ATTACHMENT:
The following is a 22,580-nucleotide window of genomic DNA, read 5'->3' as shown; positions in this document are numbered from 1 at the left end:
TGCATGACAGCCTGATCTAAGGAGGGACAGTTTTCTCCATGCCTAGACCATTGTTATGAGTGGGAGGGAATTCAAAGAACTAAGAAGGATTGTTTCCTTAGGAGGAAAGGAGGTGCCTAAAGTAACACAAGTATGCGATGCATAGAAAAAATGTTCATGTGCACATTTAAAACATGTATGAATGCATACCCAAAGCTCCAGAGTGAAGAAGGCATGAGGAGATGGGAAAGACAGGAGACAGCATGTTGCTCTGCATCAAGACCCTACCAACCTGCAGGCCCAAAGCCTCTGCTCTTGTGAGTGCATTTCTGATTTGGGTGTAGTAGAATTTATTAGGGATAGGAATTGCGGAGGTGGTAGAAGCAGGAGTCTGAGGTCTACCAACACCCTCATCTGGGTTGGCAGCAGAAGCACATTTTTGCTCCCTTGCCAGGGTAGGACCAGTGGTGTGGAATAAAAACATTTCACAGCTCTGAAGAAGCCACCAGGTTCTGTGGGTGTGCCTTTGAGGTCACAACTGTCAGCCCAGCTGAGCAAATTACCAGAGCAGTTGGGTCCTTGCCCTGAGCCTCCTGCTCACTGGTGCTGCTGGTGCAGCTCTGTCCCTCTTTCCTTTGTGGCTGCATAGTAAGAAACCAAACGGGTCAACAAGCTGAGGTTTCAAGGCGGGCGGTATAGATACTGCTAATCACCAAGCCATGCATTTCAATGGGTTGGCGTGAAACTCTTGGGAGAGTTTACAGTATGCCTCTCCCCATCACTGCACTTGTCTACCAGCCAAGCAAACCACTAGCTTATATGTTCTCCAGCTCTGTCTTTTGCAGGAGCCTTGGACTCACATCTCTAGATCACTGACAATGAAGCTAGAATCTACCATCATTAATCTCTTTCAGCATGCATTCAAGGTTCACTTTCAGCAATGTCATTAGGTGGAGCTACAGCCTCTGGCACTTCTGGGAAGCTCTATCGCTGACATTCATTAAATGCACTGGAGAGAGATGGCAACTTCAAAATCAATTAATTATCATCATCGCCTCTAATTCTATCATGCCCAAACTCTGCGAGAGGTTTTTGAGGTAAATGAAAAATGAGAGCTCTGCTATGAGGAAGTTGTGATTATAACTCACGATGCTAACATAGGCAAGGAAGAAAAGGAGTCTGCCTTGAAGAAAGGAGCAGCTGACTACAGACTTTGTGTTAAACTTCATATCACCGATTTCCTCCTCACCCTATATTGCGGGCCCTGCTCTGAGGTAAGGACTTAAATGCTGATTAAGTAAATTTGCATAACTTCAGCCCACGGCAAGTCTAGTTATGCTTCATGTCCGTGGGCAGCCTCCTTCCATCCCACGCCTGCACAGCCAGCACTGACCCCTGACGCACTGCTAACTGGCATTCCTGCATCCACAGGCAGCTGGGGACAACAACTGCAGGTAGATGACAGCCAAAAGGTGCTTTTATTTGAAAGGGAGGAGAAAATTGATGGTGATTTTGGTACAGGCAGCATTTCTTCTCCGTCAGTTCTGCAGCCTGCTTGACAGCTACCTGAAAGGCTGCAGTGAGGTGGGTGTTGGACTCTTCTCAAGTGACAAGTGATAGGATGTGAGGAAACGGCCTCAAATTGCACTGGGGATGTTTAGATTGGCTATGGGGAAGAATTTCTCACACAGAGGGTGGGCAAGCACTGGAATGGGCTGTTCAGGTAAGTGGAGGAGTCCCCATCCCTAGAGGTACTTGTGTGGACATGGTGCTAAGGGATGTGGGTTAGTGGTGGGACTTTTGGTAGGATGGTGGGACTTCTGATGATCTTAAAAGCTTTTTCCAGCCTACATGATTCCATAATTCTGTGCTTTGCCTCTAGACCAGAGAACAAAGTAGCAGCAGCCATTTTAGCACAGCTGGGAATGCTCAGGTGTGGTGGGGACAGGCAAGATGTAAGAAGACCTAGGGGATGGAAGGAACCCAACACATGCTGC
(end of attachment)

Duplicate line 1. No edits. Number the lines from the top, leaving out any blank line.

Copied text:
The following is a 22,580-nucleotide window of genomic DNA, read 5'->3' as shown; positions in this document are numbered from 1 at the left end: